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Kevin MacPhee on GPL: "It Seems Like There's a Very High Ceiling"
Bahamas, Los Angeles, Australia, New Zealand, Dublin, Tallinn. Back to LA.
Poker pro Kevin MacPhee has been on the poker circuit for the past eight years and done his fair share of traveling. So the intense schedule of the cities above over a six-week period is nothing new for the American globetrotter.
Last week MacPhee and his girlfriend Marie-Pier Simard arrived in Tallinn, Estonia, to play the increasingly popular Kings of Tallinn Poker Festival.
The Kings of Tallinn festival featured a €1,000 Main Event, and although the buy-in might sound a bit low for an EPT and WSOPE champion, it didn't damper his enthusiasm for the Estonian capital.
PokerListings Denmark editor Thomas Hviid grabbed a few minutes to chat with MacPhee about his life on the road and his expectations for the upcoming Global Poker League, where he can look forward to some more traveling alongside his teammates on the New York Rounders.
PokerListings: Firstly, why did you choose to come to Tallinn to play a €1,000 buy-in tournament?
Kevin MacPhee: I won the EPT Player’s Choice award in 2010, which was a free package to the EPT Tallinn that year in August. I'd always wanted to come here anyway and pretty much fell in love with the city right away.
The weather was pretty different in August compared to what it is now (laughs; at the time of the interview it was snowing heavily) but it is still a really nice city.
I really like it here and the tournament is great and I've always been looking for an opportunity to come back so when Teresa (Nousiainen, co-organiser of Kings of Tallinn and former EPT tournament director) invited me and my girlfriend to come here to play the tournament we thought it would be a once-in-a-lifetime opportunity to see the city again.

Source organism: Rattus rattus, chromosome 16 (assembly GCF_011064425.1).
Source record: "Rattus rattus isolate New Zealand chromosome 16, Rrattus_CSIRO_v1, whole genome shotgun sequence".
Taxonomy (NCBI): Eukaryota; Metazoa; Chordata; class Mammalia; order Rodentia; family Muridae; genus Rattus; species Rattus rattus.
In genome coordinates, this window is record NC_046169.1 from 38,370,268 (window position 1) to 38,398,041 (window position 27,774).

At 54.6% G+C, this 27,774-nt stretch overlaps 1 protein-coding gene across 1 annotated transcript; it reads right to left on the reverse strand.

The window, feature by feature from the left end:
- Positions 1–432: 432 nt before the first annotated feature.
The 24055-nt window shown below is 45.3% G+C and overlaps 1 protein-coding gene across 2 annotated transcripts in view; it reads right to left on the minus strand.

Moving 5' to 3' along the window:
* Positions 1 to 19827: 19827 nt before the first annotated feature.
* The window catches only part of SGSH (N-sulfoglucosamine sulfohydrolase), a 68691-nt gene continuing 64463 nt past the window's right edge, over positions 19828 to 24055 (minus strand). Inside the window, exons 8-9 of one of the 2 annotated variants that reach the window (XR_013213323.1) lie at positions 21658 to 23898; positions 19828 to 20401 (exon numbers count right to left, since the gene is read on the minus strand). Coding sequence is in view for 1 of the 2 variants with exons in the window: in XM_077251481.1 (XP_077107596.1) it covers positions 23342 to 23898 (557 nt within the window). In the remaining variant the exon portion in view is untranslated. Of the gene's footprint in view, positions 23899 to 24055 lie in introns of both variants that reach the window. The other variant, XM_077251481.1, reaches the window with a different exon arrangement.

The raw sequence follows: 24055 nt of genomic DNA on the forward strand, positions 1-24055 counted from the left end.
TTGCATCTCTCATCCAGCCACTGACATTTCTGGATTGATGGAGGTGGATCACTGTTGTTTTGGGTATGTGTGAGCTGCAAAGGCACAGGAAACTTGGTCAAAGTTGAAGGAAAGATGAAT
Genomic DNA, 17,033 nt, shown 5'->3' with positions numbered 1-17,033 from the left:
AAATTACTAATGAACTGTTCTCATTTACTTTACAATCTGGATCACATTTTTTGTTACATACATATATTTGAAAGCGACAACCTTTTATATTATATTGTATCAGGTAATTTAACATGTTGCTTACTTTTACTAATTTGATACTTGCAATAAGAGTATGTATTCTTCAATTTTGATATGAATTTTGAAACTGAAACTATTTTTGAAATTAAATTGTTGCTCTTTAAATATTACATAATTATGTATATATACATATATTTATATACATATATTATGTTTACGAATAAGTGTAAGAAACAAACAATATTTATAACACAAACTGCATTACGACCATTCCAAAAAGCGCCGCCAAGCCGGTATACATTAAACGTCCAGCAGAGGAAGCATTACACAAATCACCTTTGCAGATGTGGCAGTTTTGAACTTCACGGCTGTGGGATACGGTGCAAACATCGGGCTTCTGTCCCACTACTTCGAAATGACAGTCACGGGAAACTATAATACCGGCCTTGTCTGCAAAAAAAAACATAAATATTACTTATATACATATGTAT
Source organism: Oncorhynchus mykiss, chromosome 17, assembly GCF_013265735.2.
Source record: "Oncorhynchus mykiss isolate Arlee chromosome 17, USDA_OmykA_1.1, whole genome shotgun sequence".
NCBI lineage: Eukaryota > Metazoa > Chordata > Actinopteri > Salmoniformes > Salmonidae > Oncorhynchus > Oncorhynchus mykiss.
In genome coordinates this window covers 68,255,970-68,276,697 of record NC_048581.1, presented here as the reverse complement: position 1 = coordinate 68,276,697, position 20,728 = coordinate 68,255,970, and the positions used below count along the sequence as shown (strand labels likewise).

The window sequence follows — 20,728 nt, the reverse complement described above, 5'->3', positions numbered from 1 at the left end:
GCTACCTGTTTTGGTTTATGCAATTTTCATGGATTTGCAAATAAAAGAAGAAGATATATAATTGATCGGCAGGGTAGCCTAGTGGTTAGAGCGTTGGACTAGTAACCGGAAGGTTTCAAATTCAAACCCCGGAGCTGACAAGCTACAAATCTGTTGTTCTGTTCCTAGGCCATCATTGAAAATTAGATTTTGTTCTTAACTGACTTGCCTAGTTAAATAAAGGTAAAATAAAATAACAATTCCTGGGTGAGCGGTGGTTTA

One of my first students in poker was from Estonia, Liina Värk, a chess player. She was married to one of my good friends, Eric Hicks, so we hung out in San Francisco where she would teach me chess in exchange for poker lessons.
She always talked about how nice Estonia was so when I finally got the chance to come up here I was pretty stoked about it.
PL: Last year you cashed in seven different countries and you have been traveling the poker circuit for years. Is this a paradise for you to travel around the world to play poker?
KM: It certainly seems very glamorous from an outside perspective and my followers on Facebook and Twitter probably have that impression. I have been doing it for seven or eight years now and it has its pluses and minuses.
It's great to see new places, have new adventures, meet new people, try new food, but it's a double-edged sword as you also lack stability. I haven’t really had a permanent residence.
I can’t have a dog, for example. And there are a lot of sacrifices you make for the lifestyle. But it's not something I want to change, I really enjoy it and that's why I keep doing it.
PL: You've been in so many countries now; what has been your favorite place to play?
KM: My favorite place to play poker would probably be Barcelona. That was where I played my first EPT in 2008.
I cashed in it, fell in love with the city, fell in love with the EPT. Actually after Barcelona I made it as my mission to play every EPT that year as I didn't really have anything tying me down at that time.
For me Barcelona is just the best. That stop just keeps expanding, the field sizes just get bigger and bigger and it's always in August so for me that's a really nice to play.
And then I also like Las Vegas. I know a lot of poker players don't like Vegas very much, but I do. Las Vegas for America and Barcelona for Europe are probably my two favorite spots.
PL: And Berlin?